In the continuation of our popular 10 Things You Should Know series, researcher Rosemainy Buang shares interesting facts about Gamelan as practised in Singapore and the region. This series on Malay cultural forms is commissioned by Wisma Geylang Serai.
10 Things You Should Know is a series of short animated videos on aspects of Malay culture and heritage, made in partnership with Wisma Geylang Serai.
In the third video of this series, we share 10 things you should know about Gamelan, a type of instrumental ensemble music originating from Indonesia. The video features research by Rosemainy Buang, illustrations by Joy Ho and animation by Jawn.
The accompanying text below, prepared by Rosemainy, includes more facts for an in-depth look at the form.
You can also view the video on YouTube.
1. Gamelan is a type of instrumental ensemble music that originates from Indonesia. While there are different variations of the artform throughout the archipelago, the Javanese and Balinese gamelan are the best preserved and most popular.
2. Gamelan comes from the Javanese word ‘gamel’, which means ‘to strike’ = Most of the instruments in the ensemble are percussion instruments – such as metallophones (instruments comprising bronze bars of different pitches) and gongs.
3. The punctuation instruments mark the structure of the music.
The big gong or Gong Ageng is considered the most important instrument in gamelan.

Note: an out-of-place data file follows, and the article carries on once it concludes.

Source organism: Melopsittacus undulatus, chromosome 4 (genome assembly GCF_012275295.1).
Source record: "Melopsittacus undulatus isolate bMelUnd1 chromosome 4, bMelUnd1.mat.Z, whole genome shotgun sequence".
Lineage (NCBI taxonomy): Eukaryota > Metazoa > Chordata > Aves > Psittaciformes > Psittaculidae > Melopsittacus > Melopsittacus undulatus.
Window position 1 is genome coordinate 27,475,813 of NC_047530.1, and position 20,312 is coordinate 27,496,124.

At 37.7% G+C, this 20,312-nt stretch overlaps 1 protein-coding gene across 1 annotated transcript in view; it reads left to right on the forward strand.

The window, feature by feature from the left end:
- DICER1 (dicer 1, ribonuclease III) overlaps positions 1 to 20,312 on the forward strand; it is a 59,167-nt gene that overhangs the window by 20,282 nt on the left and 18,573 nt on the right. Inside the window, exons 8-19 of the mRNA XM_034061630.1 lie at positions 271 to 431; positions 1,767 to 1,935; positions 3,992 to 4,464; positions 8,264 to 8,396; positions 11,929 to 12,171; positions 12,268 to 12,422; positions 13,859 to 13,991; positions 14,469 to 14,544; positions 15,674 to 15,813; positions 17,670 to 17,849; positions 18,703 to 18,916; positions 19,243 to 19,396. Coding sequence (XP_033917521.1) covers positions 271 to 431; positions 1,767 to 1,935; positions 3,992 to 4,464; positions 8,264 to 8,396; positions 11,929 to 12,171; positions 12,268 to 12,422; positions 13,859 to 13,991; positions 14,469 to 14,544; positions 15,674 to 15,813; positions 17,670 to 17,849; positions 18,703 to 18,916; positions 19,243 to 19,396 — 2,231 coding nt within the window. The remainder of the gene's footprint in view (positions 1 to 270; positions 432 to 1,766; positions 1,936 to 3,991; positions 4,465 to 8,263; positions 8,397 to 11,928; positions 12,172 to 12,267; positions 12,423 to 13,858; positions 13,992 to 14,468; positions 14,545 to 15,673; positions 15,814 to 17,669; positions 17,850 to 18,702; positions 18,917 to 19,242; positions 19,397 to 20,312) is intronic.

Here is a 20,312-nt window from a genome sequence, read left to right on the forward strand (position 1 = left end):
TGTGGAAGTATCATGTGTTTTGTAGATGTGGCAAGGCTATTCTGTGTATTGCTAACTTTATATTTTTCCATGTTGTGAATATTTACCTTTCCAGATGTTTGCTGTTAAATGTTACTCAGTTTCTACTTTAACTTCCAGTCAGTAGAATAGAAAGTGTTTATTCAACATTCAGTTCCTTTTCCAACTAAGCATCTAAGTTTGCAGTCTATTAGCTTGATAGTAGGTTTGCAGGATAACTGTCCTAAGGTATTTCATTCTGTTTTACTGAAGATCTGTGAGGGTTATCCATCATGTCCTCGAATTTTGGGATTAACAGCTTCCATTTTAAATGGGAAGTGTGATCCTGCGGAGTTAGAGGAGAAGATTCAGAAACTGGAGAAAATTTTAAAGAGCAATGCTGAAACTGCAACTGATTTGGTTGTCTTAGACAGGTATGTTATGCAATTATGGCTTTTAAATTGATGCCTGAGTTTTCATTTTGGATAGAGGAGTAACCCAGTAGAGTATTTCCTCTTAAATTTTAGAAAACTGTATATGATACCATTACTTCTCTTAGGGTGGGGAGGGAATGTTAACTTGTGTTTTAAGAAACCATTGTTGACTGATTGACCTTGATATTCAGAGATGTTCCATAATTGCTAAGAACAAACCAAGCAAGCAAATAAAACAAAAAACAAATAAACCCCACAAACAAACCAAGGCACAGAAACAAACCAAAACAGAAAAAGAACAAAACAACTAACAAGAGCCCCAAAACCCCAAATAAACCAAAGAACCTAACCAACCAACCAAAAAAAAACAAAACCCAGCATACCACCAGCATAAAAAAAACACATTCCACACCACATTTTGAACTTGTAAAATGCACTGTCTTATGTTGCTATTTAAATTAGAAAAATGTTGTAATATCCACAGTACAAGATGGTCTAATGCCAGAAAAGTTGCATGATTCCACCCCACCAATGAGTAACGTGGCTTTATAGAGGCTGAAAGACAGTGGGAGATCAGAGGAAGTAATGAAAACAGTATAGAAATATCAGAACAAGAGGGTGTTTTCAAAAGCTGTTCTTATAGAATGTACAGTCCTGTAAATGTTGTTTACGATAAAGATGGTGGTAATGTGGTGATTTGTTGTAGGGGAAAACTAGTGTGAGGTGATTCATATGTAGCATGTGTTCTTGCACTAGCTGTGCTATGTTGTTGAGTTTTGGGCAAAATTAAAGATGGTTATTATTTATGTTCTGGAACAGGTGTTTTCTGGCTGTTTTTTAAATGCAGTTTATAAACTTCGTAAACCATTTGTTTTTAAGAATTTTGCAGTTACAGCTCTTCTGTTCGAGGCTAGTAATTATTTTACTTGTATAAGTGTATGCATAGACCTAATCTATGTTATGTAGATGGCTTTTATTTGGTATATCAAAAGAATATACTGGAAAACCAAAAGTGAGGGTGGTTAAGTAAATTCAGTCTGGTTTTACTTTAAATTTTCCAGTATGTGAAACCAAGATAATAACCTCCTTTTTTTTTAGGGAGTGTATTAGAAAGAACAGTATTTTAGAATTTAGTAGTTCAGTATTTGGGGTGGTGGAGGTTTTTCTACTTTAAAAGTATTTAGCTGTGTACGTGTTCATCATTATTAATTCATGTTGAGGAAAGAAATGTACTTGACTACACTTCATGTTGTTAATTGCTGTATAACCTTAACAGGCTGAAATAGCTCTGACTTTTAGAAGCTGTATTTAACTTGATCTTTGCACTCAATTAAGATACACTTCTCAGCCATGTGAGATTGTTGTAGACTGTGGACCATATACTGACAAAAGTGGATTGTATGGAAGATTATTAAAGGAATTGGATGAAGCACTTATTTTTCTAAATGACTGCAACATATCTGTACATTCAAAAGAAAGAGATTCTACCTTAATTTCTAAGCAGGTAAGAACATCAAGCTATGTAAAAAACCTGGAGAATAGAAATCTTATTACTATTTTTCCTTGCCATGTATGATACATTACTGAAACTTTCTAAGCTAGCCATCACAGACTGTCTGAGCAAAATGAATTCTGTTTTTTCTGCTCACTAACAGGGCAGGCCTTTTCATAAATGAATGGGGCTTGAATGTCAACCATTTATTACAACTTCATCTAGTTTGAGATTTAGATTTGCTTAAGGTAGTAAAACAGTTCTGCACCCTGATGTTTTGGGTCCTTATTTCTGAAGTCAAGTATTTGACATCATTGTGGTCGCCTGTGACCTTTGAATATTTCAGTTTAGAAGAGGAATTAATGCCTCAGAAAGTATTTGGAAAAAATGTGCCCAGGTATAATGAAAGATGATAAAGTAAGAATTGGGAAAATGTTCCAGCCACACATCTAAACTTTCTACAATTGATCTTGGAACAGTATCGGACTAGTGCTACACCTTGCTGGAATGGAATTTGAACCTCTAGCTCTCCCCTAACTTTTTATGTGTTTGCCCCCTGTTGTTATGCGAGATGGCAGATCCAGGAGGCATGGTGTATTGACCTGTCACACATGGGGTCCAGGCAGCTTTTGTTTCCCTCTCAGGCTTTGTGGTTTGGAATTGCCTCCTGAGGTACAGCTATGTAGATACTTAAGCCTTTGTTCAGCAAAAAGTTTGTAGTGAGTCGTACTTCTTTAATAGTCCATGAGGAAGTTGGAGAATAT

Another important instrument in the ensemble is the Kendang (also known as gendang), a two-faced skin drum struck with the hands. The Kendang drives the rhythm and leads the ensemble into the different structures and time in the music.
Other percussive instruments include:
The Gong, Suwuk and Kempuls, which are suspended on strings vertically. The Kenongs and Kethuk/Kempyang, which are rested on racks.
4. The melodic instruments anchor the main melody while some add ornamentation to the main melody, adding various layers to the ensemble.
Melodic instruments which involve the use of a mallet include:
Bonang (gong pots rested on racks), the Gambang (xylophone-like instrument made of wood), and other various metallophones (e.g. Saron instruments, Slenthem and Gender).
There are also non-mallet melodic instruments, which include:
The Siter, a plucked string instrument, the Suling, a bamboo flute, and the Rebab, considered the leading melodic instrument in gamelan.
5. The voice is also an instrument in Gamelan. It usually ornaments the skeletal melody, and becomes part of the orchestral texture, sustaining through the air. The female vocal is known as Pesindhen, and male choir vocal as Gerongan.
6. Although the majority of the Gamelan instruments are made of bronze, there are other instruments in the ensemble that are made of bamboo, wood, leather (from buffalo’s skin), and strings.
Did you know? The instrument known as the Peking uses the tip of a buffalo’s horn as a mallet. This allows the sound of the Peking to penetrate through the ensemble.
7. Gamelan has its own dual tuning system:
Pelog – a seven-tone scale with irregular intervals in between, and Slendro – a five-tone scale with equal intervals from one note to another.